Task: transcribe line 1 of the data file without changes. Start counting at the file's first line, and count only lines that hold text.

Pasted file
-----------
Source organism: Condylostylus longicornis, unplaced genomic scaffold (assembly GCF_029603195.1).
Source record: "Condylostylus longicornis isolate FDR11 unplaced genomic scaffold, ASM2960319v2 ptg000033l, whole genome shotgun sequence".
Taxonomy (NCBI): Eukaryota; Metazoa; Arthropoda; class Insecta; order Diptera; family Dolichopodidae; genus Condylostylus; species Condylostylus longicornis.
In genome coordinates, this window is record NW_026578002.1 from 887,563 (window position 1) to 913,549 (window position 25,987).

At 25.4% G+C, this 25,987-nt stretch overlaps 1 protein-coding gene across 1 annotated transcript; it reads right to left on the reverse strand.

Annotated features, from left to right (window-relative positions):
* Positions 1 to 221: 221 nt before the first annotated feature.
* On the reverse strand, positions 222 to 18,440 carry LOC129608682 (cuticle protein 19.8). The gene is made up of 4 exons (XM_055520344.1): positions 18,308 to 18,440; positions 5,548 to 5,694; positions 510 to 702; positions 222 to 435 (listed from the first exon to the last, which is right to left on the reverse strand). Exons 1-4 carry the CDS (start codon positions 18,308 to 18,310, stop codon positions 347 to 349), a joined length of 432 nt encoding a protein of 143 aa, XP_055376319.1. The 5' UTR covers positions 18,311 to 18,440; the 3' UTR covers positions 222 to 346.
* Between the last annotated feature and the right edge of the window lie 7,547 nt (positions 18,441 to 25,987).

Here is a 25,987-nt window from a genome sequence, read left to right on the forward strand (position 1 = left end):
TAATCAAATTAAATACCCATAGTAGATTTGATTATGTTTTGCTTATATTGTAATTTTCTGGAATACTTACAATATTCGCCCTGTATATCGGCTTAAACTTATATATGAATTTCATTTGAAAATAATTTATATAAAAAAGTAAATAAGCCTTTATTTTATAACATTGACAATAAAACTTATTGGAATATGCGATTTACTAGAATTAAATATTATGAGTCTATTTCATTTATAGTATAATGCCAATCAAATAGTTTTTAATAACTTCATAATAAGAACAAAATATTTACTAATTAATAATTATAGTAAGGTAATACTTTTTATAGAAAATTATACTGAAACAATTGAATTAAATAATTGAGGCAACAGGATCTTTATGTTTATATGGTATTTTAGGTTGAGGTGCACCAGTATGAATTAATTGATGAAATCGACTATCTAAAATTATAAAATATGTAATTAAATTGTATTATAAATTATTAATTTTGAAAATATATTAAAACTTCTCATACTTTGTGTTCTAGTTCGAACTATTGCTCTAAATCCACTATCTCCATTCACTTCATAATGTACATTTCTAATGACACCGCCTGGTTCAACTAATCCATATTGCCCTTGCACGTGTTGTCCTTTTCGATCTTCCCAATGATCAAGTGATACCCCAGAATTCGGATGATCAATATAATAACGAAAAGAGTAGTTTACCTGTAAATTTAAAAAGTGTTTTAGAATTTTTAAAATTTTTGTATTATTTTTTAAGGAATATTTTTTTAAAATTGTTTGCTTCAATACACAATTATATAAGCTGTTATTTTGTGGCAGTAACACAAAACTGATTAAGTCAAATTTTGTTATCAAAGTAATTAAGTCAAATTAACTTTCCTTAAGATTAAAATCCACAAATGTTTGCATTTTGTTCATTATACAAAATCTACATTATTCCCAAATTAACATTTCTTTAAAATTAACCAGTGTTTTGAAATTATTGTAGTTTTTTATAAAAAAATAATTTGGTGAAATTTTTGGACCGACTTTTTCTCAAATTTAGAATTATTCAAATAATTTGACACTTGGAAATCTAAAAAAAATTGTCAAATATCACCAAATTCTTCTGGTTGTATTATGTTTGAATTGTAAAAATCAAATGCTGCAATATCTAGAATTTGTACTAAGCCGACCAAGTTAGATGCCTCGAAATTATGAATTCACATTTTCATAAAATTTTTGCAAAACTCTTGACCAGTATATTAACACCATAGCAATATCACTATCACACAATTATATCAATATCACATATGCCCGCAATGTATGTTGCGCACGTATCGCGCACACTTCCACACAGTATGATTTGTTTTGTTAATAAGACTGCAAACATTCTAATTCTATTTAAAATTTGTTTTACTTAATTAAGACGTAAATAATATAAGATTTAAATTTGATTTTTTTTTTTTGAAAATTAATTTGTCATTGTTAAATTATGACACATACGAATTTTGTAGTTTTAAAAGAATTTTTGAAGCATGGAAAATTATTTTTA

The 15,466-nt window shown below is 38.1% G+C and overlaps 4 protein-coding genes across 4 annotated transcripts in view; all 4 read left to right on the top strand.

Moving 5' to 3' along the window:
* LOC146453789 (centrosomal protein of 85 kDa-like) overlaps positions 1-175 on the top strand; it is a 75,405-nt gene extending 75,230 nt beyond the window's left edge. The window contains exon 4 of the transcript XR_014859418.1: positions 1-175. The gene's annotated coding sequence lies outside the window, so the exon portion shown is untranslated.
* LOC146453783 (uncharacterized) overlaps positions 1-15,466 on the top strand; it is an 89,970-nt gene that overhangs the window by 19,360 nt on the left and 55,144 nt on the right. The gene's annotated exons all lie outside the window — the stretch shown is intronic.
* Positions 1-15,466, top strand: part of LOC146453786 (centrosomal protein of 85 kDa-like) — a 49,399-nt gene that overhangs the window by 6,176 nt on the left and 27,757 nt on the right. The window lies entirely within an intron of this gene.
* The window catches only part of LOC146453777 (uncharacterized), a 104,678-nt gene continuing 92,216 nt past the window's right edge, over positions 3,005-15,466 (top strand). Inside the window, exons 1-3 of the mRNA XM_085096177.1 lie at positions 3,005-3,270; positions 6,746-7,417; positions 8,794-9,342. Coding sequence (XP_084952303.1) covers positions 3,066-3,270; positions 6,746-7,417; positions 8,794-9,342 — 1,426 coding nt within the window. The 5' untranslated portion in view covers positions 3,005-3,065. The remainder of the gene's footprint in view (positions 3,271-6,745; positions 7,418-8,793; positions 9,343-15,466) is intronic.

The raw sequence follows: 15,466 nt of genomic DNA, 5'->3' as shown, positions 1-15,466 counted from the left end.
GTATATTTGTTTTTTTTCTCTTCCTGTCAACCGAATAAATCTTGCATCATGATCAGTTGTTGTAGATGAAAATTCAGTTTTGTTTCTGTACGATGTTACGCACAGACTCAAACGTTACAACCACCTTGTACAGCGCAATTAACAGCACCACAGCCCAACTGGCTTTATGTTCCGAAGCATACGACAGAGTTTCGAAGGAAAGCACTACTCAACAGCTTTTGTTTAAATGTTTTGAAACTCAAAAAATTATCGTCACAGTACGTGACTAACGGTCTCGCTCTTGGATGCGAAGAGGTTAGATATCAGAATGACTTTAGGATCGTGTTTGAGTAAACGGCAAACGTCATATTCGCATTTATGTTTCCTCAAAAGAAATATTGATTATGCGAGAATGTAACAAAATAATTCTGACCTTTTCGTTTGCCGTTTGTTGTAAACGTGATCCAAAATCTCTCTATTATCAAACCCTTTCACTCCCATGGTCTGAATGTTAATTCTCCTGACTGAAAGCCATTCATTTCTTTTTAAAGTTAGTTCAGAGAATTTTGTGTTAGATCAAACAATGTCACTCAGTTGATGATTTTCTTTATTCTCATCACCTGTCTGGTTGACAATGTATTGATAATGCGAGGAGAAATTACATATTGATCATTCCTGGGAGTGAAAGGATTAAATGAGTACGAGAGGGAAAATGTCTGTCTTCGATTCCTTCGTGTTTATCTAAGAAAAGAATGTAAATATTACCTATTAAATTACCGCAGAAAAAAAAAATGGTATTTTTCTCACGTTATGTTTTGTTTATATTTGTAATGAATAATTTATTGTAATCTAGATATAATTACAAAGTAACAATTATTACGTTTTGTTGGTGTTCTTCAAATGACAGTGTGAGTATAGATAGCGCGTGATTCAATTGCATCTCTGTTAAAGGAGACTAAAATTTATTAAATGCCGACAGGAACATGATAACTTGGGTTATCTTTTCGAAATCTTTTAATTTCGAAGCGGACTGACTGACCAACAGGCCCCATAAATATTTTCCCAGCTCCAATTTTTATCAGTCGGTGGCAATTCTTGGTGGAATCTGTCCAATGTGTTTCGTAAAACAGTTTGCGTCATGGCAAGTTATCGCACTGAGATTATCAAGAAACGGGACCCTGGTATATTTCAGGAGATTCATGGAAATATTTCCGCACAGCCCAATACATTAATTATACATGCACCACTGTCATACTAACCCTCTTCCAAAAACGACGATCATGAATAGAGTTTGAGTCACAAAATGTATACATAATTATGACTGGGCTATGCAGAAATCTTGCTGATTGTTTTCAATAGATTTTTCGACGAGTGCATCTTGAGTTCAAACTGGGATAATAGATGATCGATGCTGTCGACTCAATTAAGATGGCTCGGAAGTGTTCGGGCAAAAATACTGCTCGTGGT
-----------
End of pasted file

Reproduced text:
Source organism: Condylostylus longicornis, unplaced genomic scaffold (assembly GCF_029603195.1).